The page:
Last night I was over at my brother’s house helping him unload a brand new snow blower. Given the way the fluffy white flakes have been falling all day today, I bet he is glad to have bought it. After our work was done, we retreated into the warmth of his house where my wife played with his daughter, and Joe showed me his other special child: his newest Kindle. Yeah, this one: Kindle 3.

For comparison, he handed me his Kindle 2. I perused a book on both while he enumerated the features and we argued about whether it was better to sell his old Kindle on eBay or Craigslist. (As a frequent eBay seller, I supported the online marketplace. He preferred the down home local feel of Craigslist.) As I held the Kindle in my hands, I admit that I was very impressed with the craftsmanship and the texture of the device. The text was clear and easy to read; the font lines were crisp and unblurred. The “pages” turned quickly, and the device was light in the hand.

I own a 3G iPad, a device I use constantly and value highly. The first thing I thought when my brother placed his new Kindle in my hands was that I couldn’t see the text. There was only dim lighting in the room (mostly his Christmas tree) and the Kindle has no backlight. Being used to my brilliant iPad display, I was immediately frustrated to not be able to see the screen in low light. Next, a message of some sort appeared on the screen, and I instinctively reached up to touch the “x” in the upper corner of the message to make it disappear, before belated remembering that the Kindle is not a touch screen device, and my brother pointed to the rather obvious keys put beneath the display for such purposes as typing and selecting. But, once a light was turned on near to me, and after Joe helpfully produced his little Kindle reading lamp, I could see everything just fine.

Despite being an admitted Apple fanboy and an iPad lover, I see obvious and distinct advantages to owning a Kindle. It is an excellent device, especially the 3G version. The 3G is free, and useable world-wide. I once used the 3G connection on my iPhone in Italy while on vacation (mostly the Maps app to navigate the incredibly confusing Venice streets) and incurred a hefty data fee while browsing the local cellular data network. So, the free world-wide 3G connection is definitely a bonus. But, even my unfortunate incurring of a large bill shows why the iPad is superior to the Kindle: my brother can only read on his Kindle. He can’t find his way back to Grand Canal when lost in Venice. I can watch movies, view photos, surf the web, type this blog post, look up recipes, play games, tweet, mail, and a thousand other things on my iPad. And I can do it in full color. Even reading books, I can see illustrations in full color. The Kindle is only black and white.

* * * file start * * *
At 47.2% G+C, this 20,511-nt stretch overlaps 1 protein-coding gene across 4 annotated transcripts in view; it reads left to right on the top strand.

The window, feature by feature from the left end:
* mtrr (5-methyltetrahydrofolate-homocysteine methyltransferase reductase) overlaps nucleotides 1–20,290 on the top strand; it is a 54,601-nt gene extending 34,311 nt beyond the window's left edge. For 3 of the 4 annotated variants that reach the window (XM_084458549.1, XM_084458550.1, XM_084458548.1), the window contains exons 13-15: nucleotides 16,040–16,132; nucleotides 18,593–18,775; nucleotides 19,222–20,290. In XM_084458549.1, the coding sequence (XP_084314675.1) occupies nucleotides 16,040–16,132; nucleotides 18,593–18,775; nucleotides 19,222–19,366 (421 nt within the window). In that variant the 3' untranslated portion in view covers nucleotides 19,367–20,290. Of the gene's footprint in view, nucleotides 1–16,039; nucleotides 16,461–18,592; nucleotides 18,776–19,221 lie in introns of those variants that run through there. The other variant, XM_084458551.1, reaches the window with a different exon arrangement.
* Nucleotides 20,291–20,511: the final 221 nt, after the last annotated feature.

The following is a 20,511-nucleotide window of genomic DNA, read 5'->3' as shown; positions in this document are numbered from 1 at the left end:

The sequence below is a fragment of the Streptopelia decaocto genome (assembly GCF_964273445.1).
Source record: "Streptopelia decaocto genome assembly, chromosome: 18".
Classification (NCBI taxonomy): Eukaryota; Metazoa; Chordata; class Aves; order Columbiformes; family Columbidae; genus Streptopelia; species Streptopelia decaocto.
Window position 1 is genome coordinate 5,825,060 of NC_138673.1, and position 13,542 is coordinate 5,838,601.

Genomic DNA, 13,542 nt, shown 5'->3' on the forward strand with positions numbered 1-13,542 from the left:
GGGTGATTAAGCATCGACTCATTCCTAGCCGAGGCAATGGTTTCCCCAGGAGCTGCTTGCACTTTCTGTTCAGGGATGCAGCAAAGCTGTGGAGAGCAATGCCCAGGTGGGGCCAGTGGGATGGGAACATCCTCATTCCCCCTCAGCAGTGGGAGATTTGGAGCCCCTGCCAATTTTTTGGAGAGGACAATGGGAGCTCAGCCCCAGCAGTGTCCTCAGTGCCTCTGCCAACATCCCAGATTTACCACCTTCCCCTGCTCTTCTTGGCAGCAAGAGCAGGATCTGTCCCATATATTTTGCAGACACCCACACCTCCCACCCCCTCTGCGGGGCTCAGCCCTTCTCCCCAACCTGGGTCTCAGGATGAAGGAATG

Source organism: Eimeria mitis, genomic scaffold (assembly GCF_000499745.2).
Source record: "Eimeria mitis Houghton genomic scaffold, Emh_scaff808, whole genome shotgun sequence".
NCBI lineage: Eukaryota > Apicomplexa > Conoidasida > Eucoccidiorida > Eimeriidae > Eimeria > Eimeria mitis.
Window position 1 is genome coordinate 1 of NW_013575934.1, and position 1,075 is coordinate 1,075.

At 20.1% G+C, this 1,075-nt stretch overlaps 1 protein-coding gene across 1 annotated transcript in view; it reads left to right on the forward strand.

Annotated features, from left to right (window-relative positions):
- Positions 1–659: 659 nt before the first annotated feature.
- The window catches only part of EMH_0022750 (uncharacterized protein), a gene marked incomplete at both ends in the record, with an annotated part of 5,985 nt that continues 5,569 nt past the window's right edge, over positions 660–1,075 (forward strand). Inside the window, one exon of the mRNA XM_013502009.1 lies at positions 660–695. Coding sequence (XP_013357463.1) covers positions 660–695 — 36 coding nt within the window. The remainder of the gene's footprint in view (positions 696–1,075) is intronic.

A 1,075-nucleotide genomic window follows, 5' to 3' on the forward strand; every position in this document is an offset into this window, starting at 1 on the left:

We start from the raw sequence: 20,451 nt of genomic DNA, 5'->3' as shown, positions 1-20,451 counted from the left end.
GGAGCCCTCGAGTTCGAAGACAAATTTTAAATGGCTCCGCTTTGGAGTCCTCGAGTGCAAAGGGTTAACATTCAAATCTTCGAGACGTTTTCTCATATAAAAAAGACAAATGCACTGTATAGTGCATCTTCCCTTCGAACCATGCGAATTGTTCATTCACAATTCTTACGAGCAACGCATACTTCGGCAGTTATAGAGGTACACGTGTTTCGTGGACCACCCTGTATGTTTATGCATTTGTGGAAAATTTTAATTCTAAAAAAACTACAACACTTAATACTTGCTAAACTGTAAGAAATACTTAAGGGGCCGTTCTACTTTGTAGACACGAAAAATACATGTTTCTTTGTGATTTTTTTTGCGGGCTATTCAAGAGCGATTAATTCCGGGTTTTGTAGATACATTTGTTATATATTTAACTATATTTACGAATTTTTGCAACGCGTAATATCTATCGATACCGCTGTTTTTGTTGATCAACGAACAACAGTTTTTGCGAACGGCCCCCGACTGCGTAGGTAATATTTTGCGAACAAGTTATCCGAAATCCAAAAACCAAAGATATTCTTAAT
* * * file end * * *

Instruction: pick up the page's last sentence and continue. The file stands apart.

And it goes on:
If reading were all one wanted to do, I could understand owning a Kindle over an iPad (for one thing, the cost of a Kindle is a fourth of the iPad’s price tag) but I can’t see opting for Amazon’s Kindle in a world were very few only want to read on a mobile device. In order to afford my iPad, I sold a Macbook that was barely 2 years old, a decision I have not once regretted. I can do everything I ever did on my Macbook on my iPad (and some things I couldn’t), and without the weight, heat, and shorter battery life. As for reading digitally, given the current status of the eBook market (small selection, and relatively high pricing) eReading simply isn’t that feasible right now. I have whole shelves of books that I love to read that I cannot download in the iBookstore, Kindle store, Nook store, or any other digital book store, and haven’t the time or patience to locate in decently pirated iteration. My number one most looked forward to app on the iPad was indeed the iBooks app, but after seven and a half months, I barely read on my iPad. If I had purchased a Kindle, I fear the money would have been wasted. The overwhelming amount of apps available for the iPad make it a much more valuable device. As is already cliche to say: there is an App for that. If you want to do it, chances are you can download an app that let’s you. Usually you have more than one option.

I can control my entire media library with the touch of a finger, push it onto my HDTV via my TV, browse my iMac for content, and do anything else that I routinely do in cyberspace, all with a device that I can hold with one hand. None of that is possible with a Kindle, and I believe that in a world where more people are doing more things with digital devices, an electronic book reader will be swallowed up by devices that allow their users to read — and everything else. I find this disappointing to say, mostly because the newest Kindle is so well designed, but a great design, if unneeded, is ultimately a useless design.

But, even the most versatile of devices, such as the iPad, is overkill if all one wants to do is curl up and read digitally. And the Kindle allows anyone to do just that — with elegance.